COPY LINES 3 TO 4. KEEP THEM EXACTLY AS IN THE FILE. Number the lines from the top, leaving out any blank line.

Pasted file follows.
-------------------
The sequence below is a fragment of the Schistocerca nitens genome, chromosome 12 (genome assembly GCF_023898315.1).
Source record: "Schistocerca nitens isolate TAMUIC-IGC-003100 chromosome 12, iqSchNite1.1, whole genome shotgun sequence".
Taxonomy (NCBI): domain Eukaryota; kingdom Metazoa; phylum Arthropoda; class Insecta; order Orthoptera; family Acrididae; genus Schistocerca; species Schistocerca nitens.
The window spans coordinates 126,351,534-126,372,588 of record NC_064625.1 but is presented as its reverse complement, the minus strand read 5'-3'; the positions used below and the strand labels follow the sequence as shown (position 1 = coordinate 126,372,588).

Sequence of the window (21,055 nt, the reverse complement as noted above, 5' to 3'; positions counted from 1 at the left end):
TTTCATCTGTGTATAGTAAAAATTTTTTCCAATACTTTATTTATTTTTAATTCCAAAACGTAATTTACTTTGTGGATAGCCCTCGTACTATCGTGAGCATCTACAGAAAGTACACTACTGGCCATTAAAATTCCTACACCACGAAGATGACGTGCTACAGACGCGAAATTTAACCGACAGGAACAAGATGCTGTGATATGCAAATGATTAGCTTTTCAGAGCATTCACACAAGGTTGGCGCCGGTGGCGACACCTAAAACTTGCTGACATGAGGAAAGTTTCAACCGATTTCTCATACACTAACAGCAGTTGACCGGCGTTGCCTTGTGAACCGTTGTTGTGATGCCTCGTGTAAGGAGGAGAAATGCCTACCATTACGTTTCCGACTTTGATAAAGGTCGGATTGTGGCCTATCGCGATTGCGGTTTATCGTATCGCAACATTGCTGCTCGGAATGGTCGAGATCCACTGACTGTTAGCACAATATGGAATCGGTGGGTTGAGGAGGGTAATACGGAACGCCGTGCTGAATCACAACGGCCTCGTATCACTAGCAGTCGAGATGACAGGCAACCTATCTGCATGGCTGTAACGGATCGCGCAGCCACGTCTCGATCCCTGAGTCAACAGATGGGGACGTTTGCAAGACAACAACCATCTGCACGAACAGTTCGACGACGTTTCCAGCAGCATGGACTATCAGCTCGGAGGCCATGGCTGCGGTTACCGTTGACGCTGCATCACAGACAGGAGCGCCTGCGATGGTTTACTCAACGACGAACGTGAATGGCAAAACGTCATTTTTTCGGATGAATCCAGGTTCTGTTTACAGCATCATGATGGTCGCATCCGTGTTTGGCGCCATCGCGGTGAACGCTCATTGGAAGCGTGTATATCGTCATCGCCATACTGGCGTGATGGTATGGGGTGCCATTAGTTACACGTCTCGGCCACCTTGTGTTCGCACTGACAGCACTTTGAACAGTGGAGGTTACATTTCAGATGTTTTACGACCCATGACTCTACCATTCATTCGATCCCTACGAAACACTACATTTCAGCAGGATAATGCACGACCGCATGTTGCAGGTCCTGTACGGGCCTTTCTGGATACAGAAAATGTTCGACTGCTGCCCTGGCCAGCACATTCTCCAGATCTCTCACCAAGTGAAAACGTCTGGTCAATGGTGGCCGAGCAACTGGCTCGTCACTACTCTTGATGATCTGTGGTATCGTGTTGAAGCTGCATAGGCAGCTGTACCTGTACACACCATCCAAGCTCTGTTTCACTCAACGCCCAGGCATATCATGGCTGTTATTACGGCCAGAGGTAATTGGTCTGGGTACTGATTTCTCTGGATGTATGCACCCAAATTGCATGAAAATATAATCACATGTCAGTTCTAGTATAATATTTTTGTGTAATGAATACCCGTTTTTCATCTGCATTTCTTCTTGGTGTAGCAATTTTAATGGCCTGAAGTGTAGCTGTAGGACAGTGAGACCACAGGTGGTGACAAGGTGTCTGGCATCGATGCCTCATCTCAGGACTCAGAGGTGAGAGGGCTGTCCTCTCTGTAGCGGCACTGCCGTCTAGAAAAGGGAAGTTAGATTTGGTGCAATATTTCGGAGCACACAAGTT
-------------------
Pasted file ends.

Taxonomy (NCBI): domain Eukaryota; kingdom Metazoa; phylum Arthropoda; class Insecta; order Orthoptera; family Acrididae; genus Schistocerca; species Schistocerca nitens.
The window spans coordinates 126,351,534-126,372,588 of record NC_064625.1 but is presented as its reverse complement, the minus strand read 5'-3'; the positions used below and the strand labels follow the sequence as shown (position 1 = coordinate 126,372,588).